We stand with Ukraine 🇺🇦 STOP WAR
FeaturedStories

Ugly Girl (a personal story about growing up rejected by father)

Moscow

Russian Federation

This is the story of a girl who knew from the start that she wasn’t pretty. She had no physical defects, but she was born to a father who so believed in his own unattractiveness that he passed on his self-discontentment to his daughter. The girl looked like her father, like two peas in a pod. Losing the genetic lottery meant that there was no place in his heart for her persona; instead there was her nose, her hair, her legs, her back. They were all wrong and, in his eyes, no good. The girl was a failure. The girl is me.

I rarely dared to look openly and directly because of the feeling of my own inferiority. Jan. 2024

I am ugly. This is the first thing I learned about myself. I have a potato-shaped nose, a hunched back, elephant knees, and I have “scrawny feathers”. That knowledge came like this: Daddy ran his hand through my hair, checked its volume, and gave the verdict – “scrawny feathers”. He was so pleased with his joke that he would make fun of me so, every day for years to come.

My typical posture when I want to collapse and become invisible.

Between the ages of two and seven a child believes everything adults say, especially parents:

”Damn, what a schnoz.”
”Don’t slouch.”
”You’re shuffling your feet.”
”You can’t wear skirts with legs like that.”
”Straighten your shoulders.”
”It’s not beauty that makes you happy.”
”It’s no big deal if you don’t have a good face.” – I was growing, being weighted down by criticism, and believing it all.

I was sent to prep-school. We, the children, were there 24 hours a day and only came home at weekends. The girls had to keep their hair short. That way the nurses could avoid hair problems – combing it, untangling it and braiding it. “What a nice boy, what’s his name?” my mother was often asked, answering “His name is Tanya”! The haircut really made me look like a boy. As for me, it meant that not only my father, but the whole world could see how ugly I was.

The Gospel says that the tree is known by its fruit. If the tree is good, the fruit is good. If the tree is ill, the fruit is bad. If I am the fruit of a tree that thinks it is ugly, am I ugly?
I realised early that one has to be nice and friendly in order to be liked, so I kept my smile on as hard as I could.

At some point I realised that I was being replaced by a set of genetic data, and in order to be loved, even just liked, one has to be beautiful. Hiding my ugliness and trying to be liked at all costs, sometimes very high, is what I devoted the following years to.

By the age of ten, I rebelled by growing my hair so that no one would ever call me a boy again. I spent my childhood drawing princesses in puffy dresses, playing with dolls all day, curling their hair, making them up, sewing outfits and organising puppet fashion shows. My dolls were astonishingly beautiful. Above all, they were kind to me. Later I started sewing outfits for myself, having manicures and wearing dresses with five metres of fabric at the hem.

I had my hair cut short as a child, so people always thought I was a boy.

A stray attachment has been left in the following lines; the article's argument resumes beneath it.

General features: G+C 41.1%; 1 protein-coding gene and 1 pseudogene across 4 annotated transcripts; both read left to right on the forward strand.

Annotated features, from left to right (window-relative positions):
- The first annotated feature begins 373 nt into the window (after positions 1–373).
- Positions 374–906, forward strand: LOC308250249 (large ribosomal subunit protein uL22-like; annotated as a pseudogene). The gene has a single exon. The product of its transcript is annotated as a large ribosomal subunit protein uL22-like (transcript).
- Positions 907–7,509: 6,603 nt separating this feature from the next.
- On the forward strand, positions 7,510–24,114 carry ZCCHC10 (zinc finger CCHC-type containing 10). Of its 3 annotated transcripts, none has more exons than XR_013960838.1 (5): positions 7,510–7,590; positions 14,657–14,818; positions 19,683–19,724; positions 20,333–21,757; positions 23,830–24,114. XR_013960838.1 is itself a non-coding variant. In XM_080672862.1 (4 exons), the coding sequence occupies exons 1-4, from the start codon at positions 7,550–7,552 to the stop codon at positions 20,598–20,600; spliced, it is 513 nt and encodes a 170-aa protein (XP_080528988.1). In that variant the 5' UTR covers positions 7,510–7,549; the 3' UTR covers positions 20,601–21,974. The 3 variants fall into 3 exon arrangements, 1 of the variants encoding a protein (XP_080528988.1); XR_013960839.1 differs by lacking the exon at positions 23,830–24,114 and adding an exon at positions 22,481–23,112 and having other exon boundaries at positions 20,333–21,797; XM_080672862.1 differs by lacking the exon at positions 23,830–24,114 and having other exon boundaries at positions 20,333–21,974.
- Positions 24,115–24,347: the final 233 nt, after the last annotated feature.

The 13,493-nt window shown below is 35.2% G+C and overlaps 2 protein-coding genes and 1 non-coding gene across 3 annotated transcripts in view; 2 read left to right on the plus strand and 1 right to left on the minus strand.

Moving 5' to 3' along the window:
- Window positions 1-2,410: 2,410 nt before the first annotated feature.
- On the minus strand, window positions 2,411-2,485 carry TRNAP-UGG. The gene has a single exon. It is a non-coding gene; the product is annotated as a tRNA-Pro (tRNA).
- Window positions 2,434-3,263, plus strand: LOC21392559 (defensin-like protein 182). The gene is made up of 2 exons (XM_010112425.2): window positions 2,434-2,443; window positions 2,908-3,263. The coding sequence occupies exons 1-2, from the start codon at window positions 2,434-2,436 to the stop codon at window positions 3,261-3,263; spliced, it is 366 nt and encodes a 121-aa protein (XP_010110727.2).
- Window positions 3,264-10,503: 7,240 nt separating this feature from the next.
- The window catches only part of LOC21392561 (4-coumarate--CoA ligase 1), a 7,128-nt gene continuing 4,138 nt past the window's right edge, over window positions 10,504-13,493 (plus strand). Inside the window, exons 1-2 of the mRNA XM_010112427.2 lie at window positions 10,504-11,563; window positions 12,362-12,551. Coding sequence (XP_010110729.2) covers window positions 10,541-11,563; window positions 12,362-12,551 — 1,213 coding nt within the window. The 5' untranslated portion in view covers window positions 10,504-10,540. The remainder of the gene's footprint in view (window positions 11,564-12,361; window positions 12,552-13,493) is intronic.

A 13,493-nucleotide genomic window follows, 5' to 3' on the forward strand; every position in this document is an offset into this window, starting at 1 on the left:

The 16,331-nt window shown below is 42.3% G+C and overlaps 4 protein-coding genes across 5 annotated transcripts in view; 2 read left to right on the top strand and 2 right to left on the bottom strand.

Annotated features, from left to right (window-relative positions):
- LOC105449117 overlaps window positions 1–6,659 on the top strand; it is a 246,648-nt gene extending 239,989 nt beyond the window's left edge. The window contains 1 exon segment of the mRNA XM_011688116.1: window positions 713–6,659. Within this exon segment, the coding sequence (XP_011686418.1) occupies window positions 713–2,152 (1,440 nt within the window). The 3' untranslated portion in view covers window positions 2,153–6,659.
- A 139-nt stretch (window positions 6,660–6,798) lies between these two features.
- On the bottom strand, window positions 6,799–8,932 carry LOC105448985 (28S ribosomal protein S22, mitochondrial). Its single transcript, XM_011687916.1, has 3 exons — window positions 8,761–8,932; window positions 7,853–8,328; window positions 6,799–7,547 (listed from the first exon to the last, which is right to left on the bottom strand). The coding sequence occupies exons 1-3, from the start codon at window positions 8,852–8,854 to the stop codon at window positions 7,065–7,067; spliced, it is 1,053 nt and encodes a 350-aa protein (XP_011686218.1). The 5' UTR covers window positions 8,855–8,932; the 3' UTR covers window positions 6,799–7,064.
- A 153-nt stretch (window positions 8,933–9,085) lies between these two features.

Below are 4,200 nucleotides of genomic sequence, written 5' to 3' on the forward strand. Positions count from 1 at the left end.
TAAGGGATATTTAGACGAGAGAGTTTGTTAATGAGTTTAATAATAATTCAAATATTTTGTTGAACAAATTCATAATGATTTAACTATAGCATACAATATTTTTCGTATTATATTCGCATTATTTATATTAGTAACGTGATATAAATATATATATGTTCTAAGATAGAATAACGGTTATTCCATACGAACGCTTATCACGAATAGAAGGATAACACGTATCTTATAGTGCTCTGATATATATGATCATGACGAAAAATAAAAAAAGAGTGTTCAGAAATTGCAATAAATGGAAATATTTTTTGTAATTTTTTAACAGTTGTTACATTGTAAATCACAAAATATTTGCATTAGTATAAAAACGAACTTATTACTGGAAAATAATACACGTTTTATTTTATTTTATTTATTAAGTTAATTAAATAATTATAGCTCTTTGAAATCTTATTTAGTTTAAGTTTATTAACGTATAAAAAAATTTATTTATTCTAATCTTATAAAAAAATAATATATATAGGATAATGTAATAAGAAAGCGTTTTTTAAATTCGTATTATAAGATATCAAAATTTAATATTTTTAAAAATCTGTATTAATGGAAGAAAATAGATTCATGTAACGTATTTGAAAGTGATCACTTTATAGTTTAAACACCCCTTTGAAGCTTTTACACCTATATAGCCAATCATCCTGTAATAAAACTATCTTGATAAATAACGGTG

I’m the one who washes her hair every day, who can’t stand the sight of a peeling manicure, who finds it hard to appear in public without makeup. I’m a shopaholic who spends all my spare cash on clothes. Packing for a vacation is a serious task for me, because my luggage can’t hold all the clothes I can’t do without. Because there is still an ugly duckling living behind the facade.

My hair used to be called “scrawny feathers” because it was not thick enough. March 2024

The need to constantly monitor how I look and whether I like the way I look robs me of a subtle connection with my body, as if I were made out of disparate pieces. When I hear compliments about myself, I have the feeling that people are deceived by me and just don’t see my real ugliness behind all the tricks. I’ve spent so long trying to be something I’m not that I don’t really understand who I really am, what I’m like or what I really want.

The only thing I know for sure is that I am more than my appearance, whatever that may be. This series is an attempt to look at myself through the burden of childhood experience, without embellishment, without trying to please Daddy at last.

Attacking how I look has taken away my right to be proud of beeing a part of my family-tree. March 2024
I’m a shopaholic who spends all my spare cash on clothes. Packing for a vacation is a serious task for me, because my luggage can’t hold all the clothes I can’t do without. January 2024
I was growing, being weighted down by Dad’s criticism, and believing it all. February 2024
I was growing, being weighted down by Dad’s criticism, and believing it all. February 2024
Support PRIVATE Photo Review Support us today →

Tatiana Sikorskaya

Tatiana Sikorskaya (1981, Moscow) is a visual artist working with photography. She works both with documentary and art photography. She explores social issues and… More »

Leave your opinion:

Your email address will not be published. Required fields are marked *

Related Articles

Check Also
Close
Back to top button
×
Close

Adblock Detected

We use advertisements to keep our website online.

Please whitelist our website
in your adblocking plugin